Diverse HIV epidemics among people who inject drugs in Thailand: evidence from respondent-driven sampling surveys in Bangkok and Chiang Mai

Dimitri Prybylski, Chomnad Manopaiboon, Prin Visavakum, Kovit Yongvanitjit, Apinun Aramrattana, Parnrudee Manomaipiboon, Suvimon Tanpradech, Orapin Suksripanich, Sarika Pattanasin, Mitchell Wolfe, Sara J Whitehead
Drug and Alcohol Dependence 2015 March 1, 148: 126-35

BACKGROUND: Thailand's long-standing HIV sero-sentinel surveillance system for people who inject drugs (PWID) is confined to those in methadone-based drug treatment clinics and representative data are scarce, especially outside of Bangkok.

METHODS: We conducted probability-based respondent-driven sampling (RDS) surveys in Bangkok (n=738) and Chiang Mai (n=309) to increase understanding of local HIV epidemics and to better inform the planning of evidence-based interventions.

RESULTS: PWID had different epidemiological profiles in these two cities. Overall HIV prevalence was higher in Bangkok (23.6% vs. 10.9%, p<0.001) but PWID in Bangkok are older and appear to have long-standing HIV infections. In Chiang Mai, HIV infections appear to be more recently acquired and PWID were younger and had higher levels of recent injecting and sexual risk behaviors with lower levels of intervention exposure. Methamphetamine was the predominant drug injected in both sites and polydrug use was common although levels and patterns of the specific drugs injected varied significantly between the sites. In multivariate analysis, recent midazolam injection was significantly associated with HIV infection in Chiang Mai (adjusted odds ratio=8.1; 95% confidence interval: 1.2-54.5) whereas in Bangkok HIV status was not associated with recent risk behaviors as infections had likely been acquired in the past.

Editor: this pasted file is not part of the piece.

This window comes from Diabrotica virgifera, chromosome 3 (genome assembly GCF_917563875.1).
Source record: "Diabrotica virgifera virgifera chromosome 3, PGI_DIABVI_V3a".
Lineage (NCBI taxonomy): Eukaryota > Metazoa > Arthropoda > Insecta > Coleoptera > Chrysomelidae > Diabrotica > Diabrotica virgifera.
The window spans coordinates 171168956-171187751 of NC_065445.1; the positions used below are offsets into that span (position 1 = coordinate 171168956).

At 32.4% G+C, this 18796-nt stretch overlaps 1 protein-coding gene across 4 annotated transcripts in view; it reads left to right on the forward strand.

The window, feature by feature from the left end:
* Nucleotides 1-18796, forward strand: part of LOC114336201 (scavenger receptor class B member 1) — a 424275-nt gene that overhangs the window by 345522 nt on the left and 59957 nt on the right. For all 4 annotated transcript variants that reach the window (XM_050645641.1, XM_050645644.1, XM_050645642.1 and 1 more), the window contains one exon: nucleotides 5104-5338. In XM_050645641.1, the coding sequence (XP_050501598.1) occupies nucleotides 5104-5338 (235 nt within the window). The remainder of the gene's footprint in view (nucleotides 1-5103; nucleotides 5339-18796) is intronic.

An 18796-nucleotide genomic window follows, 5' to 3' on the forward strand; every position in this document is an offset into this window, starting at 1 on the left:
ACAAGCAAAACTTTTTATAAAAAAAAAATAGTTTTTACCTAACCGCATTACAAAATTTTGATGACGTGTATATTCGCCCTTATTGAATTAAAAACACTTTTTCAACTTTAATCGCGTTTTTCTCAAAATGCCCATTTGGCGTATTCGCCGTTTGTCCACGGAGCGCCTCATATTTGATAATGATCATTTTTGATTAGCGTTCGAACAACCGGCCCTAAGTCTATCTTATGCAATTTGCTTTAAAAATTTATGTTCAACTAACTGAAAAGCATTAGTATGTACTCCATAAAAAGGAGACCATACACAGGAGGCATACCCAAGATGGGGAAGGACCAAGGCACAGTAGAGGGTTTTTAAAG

CONCLUSION: PWID epidemics in Thailand are heterogeneous and driven by local factors. There is a need to customize intervention strategies for PWID in different settings and to integrate population-based survey methods such as RDS into routine surveillance to monitor the national response.

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